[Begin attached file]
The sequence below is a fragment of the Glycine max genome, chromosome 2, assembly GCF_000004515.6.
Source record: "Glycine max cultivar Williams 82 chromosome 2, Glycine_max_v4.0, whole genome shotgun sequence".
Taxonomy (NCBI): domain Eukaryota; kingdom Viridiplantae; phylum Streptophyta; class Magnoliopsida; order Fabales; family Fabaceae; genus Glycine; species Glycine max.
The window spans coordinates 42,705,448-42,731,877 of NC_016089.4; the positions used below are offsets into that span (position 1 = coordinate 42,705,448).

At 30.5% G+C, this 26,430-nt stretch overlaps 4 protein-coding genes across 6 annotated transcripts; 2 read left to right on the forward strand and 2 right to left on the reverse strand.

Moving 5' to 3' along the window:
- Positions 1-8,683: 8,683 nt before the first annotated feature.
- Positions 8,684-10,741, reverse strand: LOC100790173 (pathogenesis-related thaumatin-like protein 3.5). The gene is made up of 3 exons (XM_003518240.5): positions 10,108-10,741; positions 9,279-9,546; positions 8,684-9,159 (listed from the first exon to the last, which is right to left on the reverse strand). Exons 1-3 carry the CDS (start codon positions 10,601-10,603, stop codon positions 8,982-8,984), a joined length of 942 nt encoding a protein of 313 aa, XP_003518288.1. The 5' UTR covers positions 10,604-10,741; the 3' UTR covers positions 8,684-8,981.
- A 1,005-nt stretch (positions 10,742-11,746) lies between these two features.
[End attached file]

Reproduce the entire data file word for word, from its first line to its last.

The sequence below is a fragment of the Glycine max genome, chromosome 2, assembly GCF_000004515.6.
Source record: "Glycine max cultivar Williams 82 chromosome 2, Glycine_max_v4.0, whole genome shotgun sequence".
Taxonomy (NCBI): domain Eukaryota; kingdom Viridiplantae; phylum Streptophyta; class Magnoliopsida; order Fabales; family Fabaceae; genus Glycine; species Glycine max.
The window spans coordinates 42,705,448-42,731,877 of NC_016089.4; the positions used below are offsets into that span (position 1 = coordinate 42,705,448).

At 30.5% G+C, this 26,430-nt stretch overlaps 4 protein-coding genes across 6 annotated transcripts; 2 read left to right on the forward strand and 2 right to left on the reverse strand.

Moving 5' to 3' along the window:
- Positions 1-8,683: 8,683 nt before the first annotated feature.
- Positions 8,684-10,741, reverse strand: LOC100790173 (pathogenesis-related thaumatin-like protein 3.5). The gene is made up of 3 exons (XM_003518240.5): positions 10,108-10,741; positions 9,279-9,546; positions 8,684-9,159 (listed from the first exon to the last, which is right to left on the reverse strand). Exons 1-3 carry the CDS (start codon positions 10,601-10,603, stop codon positions 8,982-8,984), a joined length of 942 nt encoding a protein of 313 aa, XP_003518288.1. The 5' UTR covers positions 10,604-10,741; the 3' UTR covers positions 8,684-8,981.
- A 1,005-nt stretch (positions 10,742-11,746) lies between these two features.